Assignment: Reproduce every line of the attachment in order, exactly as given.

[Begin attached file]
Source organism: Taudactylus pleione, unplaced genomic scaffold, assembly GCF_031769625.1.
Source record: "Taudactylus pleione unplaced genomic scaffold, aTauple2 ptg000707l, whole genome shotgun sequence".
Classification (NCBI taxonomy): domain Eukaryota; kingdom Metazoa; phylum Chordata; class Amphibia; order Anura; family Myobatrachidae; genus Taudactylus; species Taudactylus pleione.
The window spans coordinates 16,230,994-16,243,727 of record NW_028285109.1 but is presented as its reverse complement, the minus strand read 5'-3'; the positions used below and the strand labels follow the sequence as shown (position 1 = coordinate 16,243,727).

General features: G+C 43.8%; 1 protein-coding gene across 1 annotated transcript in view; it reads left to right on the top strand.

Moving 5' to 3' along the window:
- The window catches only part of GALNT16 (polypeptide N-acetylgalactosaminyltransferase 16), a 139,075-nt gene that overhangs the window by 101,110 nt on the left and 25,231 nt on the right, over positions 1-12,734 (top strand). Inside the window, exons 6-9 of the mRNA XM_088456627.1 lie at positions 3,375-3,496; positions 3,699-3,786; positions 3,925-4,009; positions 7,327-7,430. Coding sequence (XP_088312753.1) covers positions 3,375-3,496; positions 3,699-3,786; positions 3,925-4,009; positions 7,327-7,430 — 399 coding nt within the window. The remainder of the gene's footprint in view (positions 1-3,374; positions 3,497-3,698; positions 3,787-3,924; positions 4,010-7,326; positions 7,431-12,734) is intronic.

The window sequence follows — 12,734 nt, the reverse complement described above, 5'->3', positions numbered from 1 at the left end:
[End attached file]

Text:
Source organism: Taudactylus pleione, unplaced genomic scaffold, assembly GCF_031769625.1.
Source record: "Taudactylus pleione unplaced genomic scaffold, aTauple2 ptg000707l, whole genome shotgun sequence".
Classification (NCBI taxonomy): domain Eukaryota; kingdom Metazoa; phylum Chordata; class Amphibia; order Anura; family Myobatrachidae; genus Taudactylus; species Taudactylus pleione.
The window spans coordinates 16,230,994-16,243,727 of record NW_028285109.1 but is presented as its reverse complement, the minus strand read 5'-3'; the positions used below and the strand labels follow the sequence as shown (position 1 = coordinate 16,243,727).

General features: G+C 43.8%; 1 protein-coding gene across 1 annotated transcript in view; it reads left to right on the top strand.

Moving 5' to 3' along the window:
- The window catches only part of GALNT16 (polypeptide N-acetylgalactosaminyltransferase 16), a 139,075-nt gene that overhangs the window by 101,110 nt on the left and 25,231 nt on the right, over positions 1-12,734 (top strand). Inside the window, exons 6-9 of the mRNA XM_088456627.1 lie at positions 3,375-3,496; positions 3,699-3,786; positions 3,925-4,009; positions 7,327-7,430. Coding sequence (XP_088312753.1) covers positions 3,375-3,496; positions 3,699-3,786; positions 3,925-4,009; positions 7,327-7,430 — 399 coding nt within the window. The remainder of the gene's footprint in view (positions 1-3,374; positions 3,497-3,698; positions 3,787-3,924; positions 4,010-7,326; positions 7,431-12,734) is intronic.

The window sequence follows — 12,734 nt, the reverse complement described above, 5'->3', positions numbered from 1 at the left end: